When touristy places become exotic
A benefit of traveling off the beaten track is that when you finally visit a well-trodden place, it’s a pleasant surprise.
The annoyances of tourism – hustlers, touts, tons of restaurants and bars catering for tourists, loud drunken backpackers – become a cultural attraction, no longer a burden.
We had this feeling in Sihanoukville, Cambodia. Arriving in Serendipity Beach, the city’s most popular quarter, we were mobbed by tuk-tuk drivers, offers for massage, 10 year-old bracelet hawkers, and a mile of beach shacks offering 50-cent beer pints and “happy” pizzas.
The last time we experienced something similar was in Airlie Beach, Australia. It was tame by comparison, consisting of a single strip of hostels, bars, and travel agencies. No one ran after us to sell a service.
Then we had a blissful two months in Papua New Guinea and the lesser-known parts of Indonesia.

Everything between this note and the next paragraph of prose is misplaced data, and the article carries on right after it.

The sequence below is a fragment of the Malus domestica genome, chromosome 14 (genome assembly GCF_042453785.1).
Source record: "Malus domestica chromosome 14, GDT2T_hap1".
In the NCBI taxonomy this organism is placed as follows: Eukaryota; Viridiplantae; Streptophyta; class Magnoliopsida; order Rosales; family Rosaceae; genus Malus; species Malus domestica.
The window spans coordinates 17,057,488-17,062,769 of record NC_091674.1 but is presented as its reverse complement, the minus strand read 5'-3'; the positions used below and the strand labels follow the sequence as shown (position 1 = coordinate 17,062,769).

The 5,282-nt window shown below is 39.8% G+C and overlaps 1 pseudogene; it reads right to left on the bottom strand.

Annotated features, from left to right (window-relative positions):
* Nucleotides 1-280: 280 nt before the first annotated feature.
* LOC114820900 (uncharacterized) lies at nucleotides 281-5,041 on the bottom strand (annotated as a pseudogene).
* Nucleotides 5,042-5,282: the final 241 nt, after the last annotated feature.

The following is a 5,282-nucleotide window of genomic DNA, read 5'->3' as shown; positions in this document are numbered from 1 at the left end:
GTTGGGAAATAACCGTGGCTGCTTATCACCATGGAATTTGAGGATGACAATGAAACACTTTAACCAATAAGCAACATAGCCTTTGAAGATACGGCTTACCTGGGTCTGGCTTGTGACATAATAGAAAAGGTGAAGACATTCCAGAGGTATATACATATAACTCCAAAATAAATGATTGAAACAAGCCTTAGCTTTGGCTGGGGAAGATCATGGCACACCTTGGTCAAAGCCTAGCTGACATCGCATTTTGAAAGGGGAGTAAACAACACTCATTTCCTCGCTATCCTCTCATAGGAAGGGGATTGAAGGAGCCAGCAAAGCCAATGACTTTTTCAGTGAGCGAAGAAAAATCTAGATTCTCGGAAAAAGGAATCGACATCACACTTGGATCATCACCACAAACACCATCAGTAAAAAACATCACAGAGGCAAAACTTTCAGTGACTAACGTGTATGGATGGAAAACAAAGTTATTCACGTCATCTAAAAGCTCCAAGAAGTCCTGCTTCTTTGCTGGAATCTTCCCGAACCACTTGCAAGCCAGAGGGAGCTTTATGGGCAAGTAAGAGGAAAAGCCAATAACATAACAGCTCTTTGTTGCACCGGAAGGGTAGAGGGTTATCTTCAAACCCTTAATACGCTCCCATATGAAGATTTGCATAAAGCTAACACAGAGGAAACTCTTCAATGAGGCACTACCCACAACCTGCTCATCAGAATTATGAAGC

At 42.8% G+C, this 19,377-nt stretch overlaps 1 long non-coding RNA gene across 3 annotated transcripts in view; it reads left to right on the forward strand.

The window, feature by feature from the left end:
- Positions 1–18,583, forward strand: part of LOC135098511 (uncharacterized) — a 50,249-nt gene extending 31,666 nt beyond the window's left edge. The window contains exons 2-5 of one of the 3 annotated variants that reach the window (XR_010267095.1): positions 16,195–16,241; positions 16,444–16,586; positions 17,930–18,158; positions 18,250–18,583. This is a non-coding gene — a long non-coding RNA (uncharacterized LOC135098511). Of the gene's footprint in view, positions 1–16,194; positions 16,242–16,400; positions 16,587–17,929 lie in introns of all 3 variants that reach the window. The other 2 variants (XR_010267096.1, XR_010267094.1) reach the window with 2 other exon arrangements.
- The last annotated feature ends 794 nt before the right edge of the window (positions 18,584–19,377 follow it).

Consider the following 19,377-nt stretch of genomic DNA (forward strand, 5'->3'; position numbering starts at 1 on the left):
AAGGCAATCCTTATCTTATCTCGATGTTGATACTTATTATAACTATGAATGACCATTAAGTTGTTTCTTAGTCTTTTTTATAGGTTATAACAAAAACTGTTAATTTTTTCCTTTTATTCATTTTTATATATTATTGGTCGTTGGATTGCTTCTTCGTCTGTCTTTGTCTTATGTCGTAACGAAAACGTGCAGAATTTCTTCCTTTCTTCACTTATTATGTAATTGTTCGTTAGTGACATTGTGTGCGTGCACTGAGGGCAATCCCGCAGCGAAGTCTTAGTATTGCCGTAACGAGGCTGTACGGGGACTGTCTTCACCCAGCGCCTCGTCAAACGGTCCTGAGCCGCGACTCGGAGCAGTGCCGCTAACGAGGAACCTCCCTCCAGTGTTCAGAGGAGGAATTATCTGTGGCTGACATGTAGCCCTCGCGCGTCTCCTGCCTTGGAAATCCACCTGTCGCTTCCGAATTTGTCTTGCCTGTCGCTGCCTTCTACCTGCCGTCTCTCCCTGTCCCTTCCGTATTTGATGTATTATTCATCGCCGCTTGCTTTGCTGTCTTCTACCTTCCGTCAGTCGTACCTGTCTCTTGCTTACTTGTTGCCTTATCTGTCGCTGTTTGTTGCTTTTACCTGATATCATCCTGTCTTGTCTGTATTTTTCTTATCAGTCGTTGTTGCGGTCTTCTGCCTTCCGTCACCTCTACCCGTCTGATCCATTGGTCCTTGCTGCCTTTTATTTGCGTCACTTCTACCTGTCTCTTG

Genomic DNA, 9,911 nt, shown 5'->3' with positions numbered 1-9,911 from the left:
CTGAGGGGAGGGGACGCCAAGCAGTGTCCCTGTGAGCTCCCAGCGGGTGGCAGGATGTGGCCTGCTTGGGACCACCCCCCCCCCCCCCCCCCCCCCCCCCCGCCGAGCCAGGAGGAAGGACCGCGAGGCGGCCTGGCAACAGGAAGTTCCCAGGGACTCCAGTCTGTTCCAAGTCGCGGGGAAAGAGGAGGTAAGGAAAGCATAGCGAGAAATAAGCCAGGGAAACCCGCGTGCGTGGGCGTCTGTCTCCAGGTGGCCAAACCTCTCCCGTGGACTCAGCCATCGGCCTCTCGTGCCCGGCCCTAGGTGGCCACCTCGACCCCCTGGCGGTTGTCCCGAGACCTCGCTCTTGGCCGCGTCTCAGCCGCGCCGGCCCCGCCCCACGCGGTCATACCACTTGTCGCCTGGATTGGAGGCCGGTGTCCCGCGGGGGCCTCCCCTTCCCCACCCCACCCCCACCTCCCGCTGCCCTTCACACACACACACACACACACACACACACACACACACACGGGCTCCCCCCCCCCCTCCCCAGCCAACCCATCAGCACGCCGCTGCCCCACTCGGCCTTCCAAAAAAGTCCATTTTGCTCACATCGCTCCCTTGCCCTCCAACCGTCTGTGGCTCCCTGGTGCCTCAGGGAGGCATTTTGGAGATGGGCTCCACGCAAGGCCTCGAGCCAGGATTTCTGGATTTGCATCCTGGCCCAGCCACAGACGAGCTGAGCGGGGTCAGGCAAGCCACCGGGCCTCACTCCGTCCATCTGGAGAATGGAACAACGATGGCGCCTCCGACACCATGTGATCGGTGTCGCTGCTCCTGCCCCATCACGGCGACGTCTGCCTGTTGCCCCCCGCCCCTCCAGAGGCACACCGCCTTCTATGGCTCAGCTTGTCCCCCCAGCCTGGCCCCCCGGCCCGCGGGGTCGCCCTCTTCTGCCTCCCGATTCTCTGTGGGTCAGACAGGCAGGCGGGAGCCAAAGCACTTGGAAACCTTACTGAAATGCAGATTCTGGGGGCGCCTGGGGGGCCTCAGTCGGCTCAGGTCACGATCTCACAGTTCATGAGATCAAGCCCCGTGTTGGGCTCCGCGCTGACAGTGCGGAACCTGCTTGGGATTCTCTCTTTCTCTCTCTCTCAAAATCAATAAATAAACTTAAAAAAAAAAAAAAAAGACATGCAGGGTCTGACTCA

Arriving in Sihanoukville gave us a kind of culture shock that assaults not your notion of custom, but of place. A town that transformed itself for tourism invites its own kind of lazy philosophical meanderings. You wonder what the pushy locals would be doing if there were no foreigners. You see the lengths local businesses go to make visitors feel at home away from home. You see how (young) people act when far from the eyes of parents and bosses.
It turns a strip of bars, cafes and souvenir shops into a museum as well as a hangout spot. And it inverts the logical purpose of travel: while some people escape a comfortable, routine life to rough it for a bit, you indulge in a few rare comforts between bouts of roughing.
And you leave recharged, ready to plunge into the unpredictable once more, forget the corny clubbiness of it all, and be surprised on your next shore leave.
I no longer look down on touristy places. But I had to avoid them like the plague to appreciate their delights.